Parenting

10 ways to tame dinnertime drama

Meals turning into drawn-out battles? Here’s how to restore some peace to the kitchen table.

By Ceri Marsh

10 ways to tame dinnertime drama

Photo: iStockPhoto

1. Post a meal plan Kids often push back against meals because they weren’t expecting them. Get kids involved in creating a meal plan, then post it on the fridge, so they can see what’ll be on their plate each night.

2. Go no-tech Turn off the TV and banish all devices from the table. Turn on some music and, trust us on this one, light some candles. Instant atmosphere!

3. Put a friend on the plate Serve up a favourite dish alongside a new recipe. That way dinner won’t look so daunting, and you know there’s something they’re willing to eat.

4. Don’t talk about food Commenting that they haven’t yet touched their cauliflower only ratchets up the battle of wills. Share a story from your day, or ask your kid for the silliest thing someone said in class—anything but, “Just one more bite.”

5. Repeat faves You might think that making chili once a week equals a rut, but if your kids tuck into it, it’s a win.

6. Make rituals Taco Tuesdays, pizza Fridays and dessert-first Sundays are just a few traditions you can start. They’re fun, they reduce the mental space taken up by thinking about dinner, and you might be able to squeeze a new veggie into that tortilla.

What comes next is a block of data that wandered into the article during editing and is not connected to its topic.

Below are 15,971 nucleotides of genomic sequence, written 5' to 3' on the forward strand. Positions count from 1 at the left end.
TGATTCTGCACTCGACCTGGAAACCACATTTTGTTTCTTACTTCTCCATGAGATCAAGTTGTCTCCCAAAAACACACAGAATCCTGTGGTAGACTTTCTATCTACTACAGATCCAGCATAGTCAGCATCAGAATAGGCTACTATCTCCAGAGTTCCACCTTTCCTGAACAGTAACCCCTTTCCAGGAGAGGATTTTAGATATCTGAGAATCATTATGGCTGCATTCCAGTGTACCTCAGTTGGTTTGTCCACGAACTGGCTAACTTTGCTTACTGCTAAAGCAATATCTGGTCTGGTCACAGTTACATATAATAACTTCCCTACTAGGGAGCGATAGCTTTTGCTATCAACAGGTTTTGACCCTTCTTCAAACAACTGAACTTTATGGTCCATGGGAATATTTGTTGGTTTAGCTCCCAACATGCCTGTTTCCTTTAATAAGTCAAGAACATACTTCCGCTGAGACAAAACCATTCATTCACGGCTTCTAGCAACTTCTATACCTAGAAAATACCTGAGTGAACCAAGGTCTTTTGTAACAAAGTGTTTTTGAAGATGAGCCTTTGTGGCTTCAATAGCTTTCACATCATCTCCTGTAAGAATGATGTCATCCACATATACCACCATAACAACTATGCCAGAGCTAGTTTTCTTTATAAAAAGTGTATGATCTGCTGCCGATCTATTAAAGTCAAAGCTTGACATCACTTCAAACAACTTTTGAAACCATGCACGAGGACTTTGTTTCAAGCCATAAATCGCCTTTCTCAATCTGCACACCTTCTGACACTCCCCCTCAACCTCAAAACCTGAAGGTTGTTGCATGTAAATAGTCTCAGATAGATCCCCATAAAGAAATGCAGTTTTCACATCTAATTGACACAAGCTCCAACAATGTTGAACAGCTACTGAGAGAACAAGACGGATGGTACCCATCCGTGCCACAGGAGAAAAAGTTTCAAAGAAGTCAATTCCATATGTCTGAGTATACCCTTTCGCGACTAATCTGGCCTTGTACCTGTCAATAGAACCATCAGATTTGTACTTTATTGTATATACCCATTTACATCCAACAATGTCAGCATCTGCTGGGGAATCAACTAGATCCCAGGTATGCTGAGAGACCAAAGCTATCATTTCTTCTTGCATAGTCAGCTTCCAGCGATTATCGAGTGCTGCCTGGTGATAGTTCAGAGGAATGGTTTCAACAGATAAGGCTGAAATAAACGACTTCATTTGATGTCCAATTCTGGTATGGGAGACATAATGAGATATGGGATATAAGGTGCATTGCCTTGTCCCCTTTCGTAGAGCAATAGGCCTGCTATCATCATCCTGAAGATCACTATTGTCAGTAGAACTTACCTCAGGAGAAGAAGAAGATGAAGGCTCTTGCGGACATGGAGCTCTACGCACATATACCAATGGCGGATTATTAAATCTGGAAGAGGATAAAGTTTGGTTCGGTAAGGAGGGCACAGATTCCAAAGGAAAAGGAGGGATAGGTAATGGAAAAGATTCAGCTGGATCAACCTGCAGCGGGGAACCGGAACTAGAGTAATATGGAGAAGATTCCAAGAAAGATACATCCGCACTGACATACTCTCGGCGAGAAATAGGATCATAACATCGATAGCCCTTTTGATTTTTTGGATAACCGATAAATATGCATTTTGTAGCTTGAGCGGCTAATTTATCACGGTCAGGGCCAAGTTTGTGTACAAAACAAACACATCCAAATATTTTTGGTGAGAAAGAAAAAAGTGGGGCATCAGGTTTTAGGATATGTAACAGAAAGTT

7. Embrace self-serve Letting kids help themselves gives them a sense of control. A kid might not touch the salad for six months, but if you keep offering it, curiosity will eventually win out.

8. Manners matter, mostly Let your kids know what’s important to you—saying please or no burping at the table—but try not to use time at the table to non-stop nag. You’re in a long game here, and manners take time to develop.

9. Find a sweet solution Decide what your dessert policy is—once a week or something small every night—and stick to it, regardless of how much they eat. You don’t want to sell the notion that dessert is the only thing worth eating dinner for.

10. Close the kitchen Let your kids know you aren’t their short-order cook. As in, “You don’t have to eat the rest of your dinner, but be sure you’re full, because the kitchen closes at 6:30.”

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